LONDON (Reuters) - Catalonia will stick to its timetable for independence from Spain despite the national political stalemate and the Madrid government’s refusal to negotiate, the region’s foreign policy chief said on Wednesday.
Raul Romeva said that independence for Catalonia was now inevitable, with or without Madrid’s blessing.
“The turning point has already been crossed, it is going to happen. When is the question,” he said in an interview at the Catalan delegation in London. “We are not going to be waiting forever.”
Spain has been in political limbo since an inconclusive election last December in which no party gained a majority.
The issue of whether to grant Catalonia a binding referendum on independence was one stumbling block as parties tried to form a coalition. Their failure to do so means that Spaniards will now go to the polls again on June 26.
“We cannot be prisoners of this,” Romeva said.
Romeva was ordered to drop his title of Catalan foreign minister by Spain’s constitutional court in February on the grounds that only the state could have a formal foreign policy, an indication of the depth of sensibilities.
The central government and a majority of Spaniards have long opposed independence for the wealthy, industrialized northeastern region, which is home to 7.5 million, or about a sixth of Spain’s population.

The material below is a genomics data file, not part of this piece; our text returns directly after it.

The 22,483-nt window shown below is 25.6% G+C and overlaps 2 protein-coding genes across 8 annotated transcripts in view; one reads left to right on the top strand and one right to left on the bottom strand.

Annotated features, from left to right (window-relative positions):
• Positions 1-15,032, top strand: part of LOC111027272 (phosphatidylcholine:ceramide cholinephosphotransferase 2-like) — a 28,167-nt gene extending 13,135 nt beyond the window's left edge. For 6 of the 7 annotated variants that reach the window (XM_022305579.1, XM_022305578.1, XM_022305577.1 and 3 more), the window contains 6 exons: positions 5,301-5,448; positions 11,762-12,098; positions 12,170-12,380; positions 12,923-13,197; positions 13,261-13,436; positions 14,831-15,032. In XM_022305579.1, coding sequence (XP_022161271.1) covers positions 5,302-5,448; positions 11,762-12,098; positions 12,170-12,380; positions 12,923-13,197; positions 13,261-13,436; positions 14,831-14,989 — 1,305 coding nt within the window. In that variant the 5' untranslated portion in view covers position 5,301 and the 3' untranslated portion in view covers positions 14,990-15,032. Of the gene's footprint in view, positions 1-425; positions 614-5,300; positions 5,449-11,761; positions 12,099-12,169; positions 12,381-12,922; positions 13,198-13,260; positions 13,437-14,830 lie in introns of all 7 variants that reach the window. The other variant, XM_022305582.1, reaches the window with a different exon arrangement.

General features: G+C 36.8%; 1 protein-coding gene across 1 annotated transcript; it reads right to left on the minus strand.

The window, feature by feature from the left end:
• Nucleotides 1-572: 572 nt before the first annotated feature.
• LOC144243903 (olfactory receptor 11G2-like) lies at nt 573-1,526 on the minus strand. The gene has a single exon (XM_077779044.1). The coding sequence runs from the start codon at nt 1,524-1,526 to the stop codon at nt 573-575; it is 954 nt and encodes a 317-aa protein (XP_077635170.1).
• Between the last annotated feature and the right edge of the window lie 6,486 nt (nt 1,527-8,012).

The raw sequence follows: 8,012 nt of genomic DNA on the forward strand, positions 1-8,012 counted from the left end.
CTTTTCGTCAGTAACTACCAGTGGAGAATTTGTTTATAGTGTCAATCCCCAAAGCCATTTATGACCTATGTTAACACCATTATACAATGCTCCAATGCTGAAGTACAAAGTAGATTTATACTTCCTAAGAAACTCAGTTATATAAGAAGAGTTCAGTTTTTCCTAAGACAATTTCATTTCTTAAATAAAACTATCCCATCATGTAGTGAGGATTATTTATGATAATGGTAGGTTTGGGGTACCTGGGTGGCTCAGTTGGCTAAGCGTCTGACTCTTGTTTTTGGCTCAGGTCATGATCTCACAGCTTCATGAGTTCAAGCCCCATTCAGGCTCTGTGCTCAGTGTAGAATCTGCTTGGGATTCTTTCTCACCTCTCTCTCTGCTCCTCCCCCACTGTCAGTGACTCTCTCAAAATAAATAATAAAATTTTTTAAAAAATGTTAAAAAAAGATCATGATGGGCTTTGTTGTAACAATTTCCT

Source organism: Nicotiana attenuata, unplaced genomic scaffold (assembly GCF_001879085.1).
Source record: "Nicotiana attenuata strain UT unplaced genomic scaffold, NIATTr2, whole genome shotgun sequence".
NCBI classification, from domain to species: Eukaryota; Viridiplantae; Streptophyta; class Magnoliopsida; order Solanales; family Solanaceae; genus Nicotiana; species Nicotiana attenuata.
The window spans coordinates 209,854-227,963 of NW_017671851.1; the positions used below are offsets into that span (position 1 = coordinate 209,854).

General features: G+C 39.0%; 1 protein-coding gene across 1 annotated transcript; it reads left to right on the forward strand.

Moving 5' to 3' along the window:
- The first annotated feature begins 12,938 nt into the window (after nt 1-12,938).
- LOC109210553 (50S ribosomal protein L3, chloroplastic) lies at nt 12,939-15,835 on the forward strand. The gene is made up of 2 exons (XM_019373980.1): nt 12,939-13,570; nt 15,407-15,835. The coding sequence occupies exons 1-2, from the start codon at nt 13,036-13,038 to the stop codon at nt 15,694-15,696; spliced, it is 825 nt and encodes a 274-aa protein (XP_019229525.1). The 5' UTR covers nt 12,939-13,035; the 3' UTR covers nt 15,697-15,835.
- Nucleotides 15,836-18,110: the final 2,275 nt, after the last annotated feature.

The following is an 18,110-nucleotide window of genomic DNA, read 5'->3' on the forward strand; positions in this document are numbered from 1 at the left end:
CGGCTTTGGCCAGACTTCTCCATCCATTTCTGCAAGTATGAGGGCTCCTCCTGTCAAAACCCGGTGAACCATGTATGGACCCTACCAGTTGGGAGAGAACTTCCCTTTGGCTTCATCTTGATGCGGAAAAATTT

Acting premier Mariano Rajoy, in a meeting last week with Catalan President Carles Puigdemont, again refused to contemplate a referendum.
Romeva said a new dynamic had come into play since a pro-independence regional government won power in a Catalan vote last year, claiming it had a democratic mandate to go ahead.
Critics dismiss this view however because the pro-secession camp, while winning a majority of seats, fell short of winning a majority of votes in the election.
An 18-month timetable from last September still held despite the national stalemate. During that time, the regional government would create basic laws, a tax system and a state structure, he said.
Asked what would happen if Madrid refused to budge, he said: “We have put a deadline on this. If here is no response, then we will have to move ahead.”
There would be no unilateral declaration of independence, he said, but most likely another vote.
“That’s not the scenario we want, to do it without negotiation, but to negotiate we need the other side to be negotiating. But so far nobody is picking up the phone.”
“Some people in Spain believe that doing nothing, that is already the solution for them. But doing nothing has costs. Trust is being broken, there is a risk in economical terms.”
Catalonia was anxious to resolve the issue in a legal way, he said and the Scottish referendum in 2014 was a model. Scots voted to stay inside the United Kingdom, but had it gone the other way, London would have allowed secession.
Asked how an independent Catalonia would handle issues that the Scottish independence movement had faced, such as which currency to use and whether it could remain in the European Union, Romeva said these would not be problems.
Catalonia would continue to use the euro. Nor would it face automatic expulsion from the EU, he said. That would be a matter for negotiation.
“In whose interests is it that Catalonia should be outside of the EU?” Romeva said.
Editing by Julien Toyer and Giles Elgood